Grief 2 Growth

How To Care For Content Creators

December 20, 2021 Brian D. Smith Season 1 Episode 157
Grief 2 Growth
How To Care For Content Creators
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Show Notes Transcript

In this short episode, I share tips for content creators and content consumers. So much content is available for free. But, it takes time and effort to create it. What do content consumers owe to content creators? How can content creators make it easy for consumers to support them?

In this episode, I give simple tips for both and it doesn't always involve an exchange of money.

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Brian Smith:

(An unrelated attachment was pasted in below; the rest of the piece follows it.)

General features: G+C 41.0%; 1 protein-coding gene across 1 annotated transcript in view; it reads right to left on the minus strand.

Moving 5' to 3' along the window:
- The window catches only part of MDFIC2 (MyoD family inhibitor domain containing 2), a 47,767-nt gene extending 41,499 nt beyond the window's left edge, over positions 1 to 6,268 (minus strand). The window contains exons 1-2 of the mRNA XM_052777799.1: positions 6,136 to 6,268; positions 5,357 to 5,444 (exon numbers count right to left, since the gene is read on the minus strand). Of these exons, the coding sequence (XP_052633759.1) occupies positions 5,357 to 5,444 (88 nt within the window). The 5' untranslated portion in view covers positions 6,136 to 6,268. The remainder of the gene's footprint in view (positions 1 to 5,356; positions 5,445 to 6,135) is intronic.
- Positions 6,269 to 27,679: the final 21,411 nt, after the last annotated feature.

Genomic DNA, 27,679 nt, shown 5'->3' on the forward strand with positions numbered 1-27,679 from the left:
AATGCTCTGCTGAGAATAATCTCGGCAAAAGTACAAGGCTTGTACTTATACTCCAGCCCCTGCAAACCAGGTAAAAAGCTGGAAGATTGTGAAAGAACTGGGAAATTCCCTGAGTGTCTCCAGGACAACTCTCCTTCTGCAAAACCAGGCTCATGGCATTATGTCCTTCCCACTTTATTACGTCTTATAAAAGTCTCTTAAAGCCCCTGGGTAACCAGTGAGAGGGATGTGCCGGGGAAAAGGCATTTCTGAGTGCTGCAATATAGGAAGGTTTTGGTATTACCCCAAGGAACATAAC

Close your eyes and imagine what if the things in life to cause us the greatest pain, the things that bring us grief, or challenges, challenges designed to help us grow to ultimately become what we were always meant to be. We feel like we've been buried. But what if, like a seed we've been planted, and having been planted, who grow to become a mighty tree. Now, open your eyes, open your eyes to this way of viewing life. Come with me as we explore your true, infinite, eternal nature. This is brief to growth. And I am your host, Brian Smith. Hey there today I want to talk to you about the care and feeding of content creators. Now you may be asking yourself, what's a content creator? And why should I care about how they're fed or cared for? While content creators, anyone who produces a podcast writes a blog, creates YouTube videos, right books, etc. And if you're not a content creator, you are a content consumer. You're listening to this content right now, this is content that I put out for you. And this is for YouTube. This is for both content creators and consumers. Now we live in a time of abundance when it comes to information that we can consume. We live in a time where everything you want to know is at your fingertips, most of its offered free of charge. Being able to upload a video from your phone to YouTube. The ease of creating a website, self publishing a books has made it possible for anyone become a content creator, to take our ideas and to share them with the world. Yet not all content creators are created equal. And this can create tension between content consumers and creators. And again, this is for both. If you're a consumer, I'm going to tell you how you can support your favorite content creator. If you're a creator, I will tell you how to help your audience help you and make sure you stay to the end because in this case, I'm saving the best for last. Now on one extreme, you have content creators with sponsors or paid advertising, or they work for a company. Those people are provided for financially by their sponsors or by their employers. On the other end of the spectrum, some people blog just for fun. Some people might drop a YouTube video every once in a while for friends and family. People have Instagram accounts just for social reasons. But in the very, very broad middle, you have content creators who do it for a passion, similar to the people who do it just for fun. However, they would like to create more content spent more time creating content, but they have day jobs. Therefore, they've got to find a way to monetize their content. And the word monetize should be a four letter word. Nobody likes it. Consumers don't like feel like they're being manipulated into spending money. They don't like watching advertisements. And content creators don't want to feel like they're constantly selling, are begging for support. Craters can actually end up resenting their audiences who they feel just take and take and take. Or they may feel no one's even listening, because they aren't getting any feedback. I'm going to let you in on the secret. No content creators creating content for free. Some sort of exchange is expected I would say it's even needed. It doesn't have to be monitored. Often. It's not. Several years ago, my daughter Shayna asked me if she could make a blog. She knew that I blog and she knew I loved it. And she had a passion for writing. So I set up a blog for a few weeks later, she asked me to shut it down. I asked her why. Well, the reason was, there was no interaction, there was no exchange, she was pouring your energy into her blog and not getting anything exchanged for it. So she shut it down. Now recently, I listened to a podcast that told content creators that we need to tell our audiences how they can help us. Many, if not most, content creators are hesitant to accept ads, to ask for money, or to ask questions to support them in any way anyway, yes, some viewers don't care about supporting the creators, but many do, and they want to provide that support and they don't know how to do it. I'll give you a recent example of this, I recently found that I can make it easier for my listeners to review my podcast. So I made a post on Facebook and I tell people exactly how to make a review on my podcast. And it was an easy way to do it. And the interesting thing is one of my longest supporters, someone who listens to all my podcast, she's actually a client of mine from my coaching business, said, this is a great idea. I'd never thought of leaving your review. And it made me realize that was my fault that I had never told people how important it was to leave reviews for me, or how to do it. So that's on me. So let's talk about ways that you can support content creators and the ways content creators can help you support them. So the first thing I'm going to talk about is financial contributions. Now nobody likes likes paying out money for content. But this is the most obvious way to support a content creator. And I realize our site has become accustomed to information being free. Television radios are supported by commercials, but they still kind of considered free. As far as broadcast TV goes, the internet has what's an almost infinite amount of information for free. And Who among us has not clicked in an article, hit a paywall, and search for a free version of the article I know I have. I don't want to pay for articles. We don't want to pay for podcasts. We don't want to pay to watch a YouTube video. But we complain when YouTube forces us to watch ads. Now, as a content consumer, consider making small financial contributions to your favorite creators. It doesn't have to be for every podcast you ever listen to, of course, and it doesn't have to be large amounts of money. It doesn't have to be ongoing, it could be one time. For many content creators, it's not even the amount that counts. Let me repeat that. It's not so much the amount that counts. It's just the fact that you take the time, and you feel it's worth it to make a contribution. That's what really lights us up. Now creators make it easy for you consumers to send money to you. There's nothing wrong with asking for money, you're spending your time creating content, you have to eat, you have expenses, I'm on my third microphone for my podcast, there are hosting fees, etc. Podcasting isn't free. So I recently set up a tip jar that I'm promoting in my emails and my YouTube videos going forward. It's an easy way for an audience member to contribute one time, and a smaller larger than Madison one. So I've included that link and a button at the footer of my webpage, and I call it by me a coffee. So it's a very easy way to do it. It's at the bottom of every page of my website, and I'm including it in all my emails go out. Now, you might also want to consider a premium service like Patreon. And this is for supporters who want to feel like they're really part of what you're doing. You can provide exclusive content for people that support your show in this way. They're called patrons. Now I do post exclusive content for the for my patrons monthly, they are charged monthly until they cancel. But I'll tell you this creators don't get your hopes really high on Patreon. Don't think you're gonna make a living and a few people do but not many. The vast majority of your audience will not be interested in supporting in this way, but make it available for those who are. Just to give you an example for me, I've been doing Patreon. For about two years, I think I have about 20 sponsors, I bring in a little bit over 100 bucks a month, every little bit helps. But it's a way to get people really involved in your show, or what you're putting out. Now let's talk about non financial support. This is something everybody can do. You might say I can't afford to pay for podcasts or for YouTube videos. But what about non financial support? While you're watching that YouTube video, take a few extra seconds and some extra time don't while you're watching it and hit the hit the like or the thumbs up. Now in addition to the thrill you'll give to the content creator because we love seeing those likes. Liking a video helps in tangible ways as well. YouTube recommends videos that people like so just liking the video in your head isn't enough watching the video and saying this is great. Hit that button that helps to create a reach a wider audience. Make sure that you subscribe to your favorite YouTube channels and your podcasts. And once you subscribe, you have to hit the bell on YouTube to get notifications when new content is there. So remember, like the video, subscribe to the channel and hit notified. Now on the other side, that was about YouTube. On the other side looking at reviews, reviews are the lifeblood of podcasts. Getting reviews on podcasts is one most difficult thing that content creators have to try to do. I have about 85,000 downloads on my podcast. And as of a couple of weeks ago, I had fewer than 40 reviews on Apple podcasts. If you listen to more than a few episodes of a podcast, please take the time to write a review. Just as important as liking and subscribing is sharing your favorite podcasts and YouTube channels with your circle of friends. We all take something much more seriously when it comes from a trusted source like a friend. Craters can spend hundreds or 1000s of dollars on advertising. But the best and most effective advertising is when one listener tells another potential listener, check this out. I like this guy, check them out. So that's why you can support somebody without even any financial aspect at all. Now for creators, I encourage you to have a prompt somewhere in your video or your podcast telling people how to like and subscribe. I encourage you to include this at the beginning as I said or in the middle. Don't put it at the end because at the end people probably gonna tune it out. Now I've recently purchased a service called rate this podcast. It provides an easy and memorable link for listeners to rate my podcast. Apple doesn't provide you with a deep link to get consumers to this point easily and it's kind of difficult, frankly to write an apple pie But right this concept podcast provides you with that include this link in every email you send out, and on your social media pages. Now mine is rate this to growth. So it's right this The number two growth just like my website. And going back to the tip jar thing I mentioned earlier, I want to let you know what I'm doing with for tip jars, I'm using a service called ConvertKit, which I use for my email. And with ConvertKit, I could set up a tip jar to page that people can go to, and they can donate through that page. So that's how I do tip jar. There are other ways to do it as well. Now, remember, at the beginning, when I said I was saving the best for last, well, this is it. When Shayna started that blog, she gave up because she didn't feel as if anyone was listening, or she was having any impact. Now most of us content creators are not doing this to get rich, we might not want to have some financial income from but we know we're not going to get rich. But we can spend hours a week creating content, I typically spend probably at least five or six hours a week between working on my podcast and creating other content. And most of that goes out for free. It's more than just a hobby though. And it's more than just creating the content. We create this content because we want someone to consume it. And we want to know we're making a difference. Recently, I was in a Zoom meeting with a group of people from England. I had never met any of them. But several of them told me that they listened to every episode of my podcast, some stuff, they were having a rough time deal with the grief, they turn on my podcast, and it helped them tremendously. And this was fantastic. I love getting this feedback. But the thing I was thinking is, I never heard from a single one of them. Not a comment, not an email. And these are people who are regular listeners. And I have 150 podcasts out. So I was a little disappointed. I hadn't heard from many of them. Many of my videos get hundreds of views, but they often won't get a single comment. I tell you this, even a negative comment is better than none at all. All ACOs provide positive reinforcement for your favorite creator is to take a few moments to drop a comment or write a quick email. These are like golf for us. I tell you if I had to make a choice, I'd take more comments or emails over more financial support. Of course, I like to have both. But what really gets me charged up is the comments and the emails. Just a couple days ago, I received this and I have permission to share it. But I'm going to keep the person anonymous. She said Hi Brian. Sometimes we're unaware of how we help others. I just felt compelled to tell you this morning, how often you have helped me even at times saved my life. I still wake up often wishing I wasn't on this earth to face another day without my son. I immediately go to your podcasts and I listen to my favorites. I often listen to the one where you answered my question about our loved ones being given a chance to stay or leave. And I want to interject here I should ask a question about when our children pass away? Are they given a chance to stay or come back? And your question I thought was so interesting actually created an episode about it. Continuing on, she said I also liked your interviews with other shining light parents, there are more but those are especially endearing. As we approach Thanksgiving, I am thankful for you. And for your the gift of your book and the podcast. Also for all the times I reached out to you, and you quickly responded, please know you make a huge difference in so many lives. And especially in my many thanks, name withheld. Now, I have to say this also, you might feel like you're bugging somebody, if you reach out to someone who's creating a podcast or you've read their book or something. I can tell you 99.9% of cases you're not bugging that person they really want to hear from you. The other day I was having an interaction with a guy on my blog, and he was making a comment, I would make a comment back and he finally said, I'm going to let you go now because I know that you're busy, you got other things to do. This is the thing I like to do. I like interacting with people that are getting something from what I put out, this is the stuff that really keeps me going. I tell you there are times when I feel like I'm wasting my time producing content. And I think about doing something else with my time, the times when I feel like I'll create something and I put a lot of time into it. And I get no feedback whatsoever. It just kind of goes out into the ether. But I create because I feel the need to share I'm going to create because I just feel like I have to. But it's really really nice when someone lets me know that it makes a difference to them. I'm going to ask you if you're if you're consuming content, please take care of your content creators. So whether you're a content creator, or your content consumer, I hope you found this useful. If so, leave me a comment or drop me a line. And if you'd like to leave a review for me for the podcast, visit www rate this The number two growth. If you'd like to throw a few bucks in my tip jar, visit me grief to Grief the number two growth com scroll to the bottom of the page and look for Buy me a coffee button or it's grape to jar all one word Have a wonderful day and I'll see you next time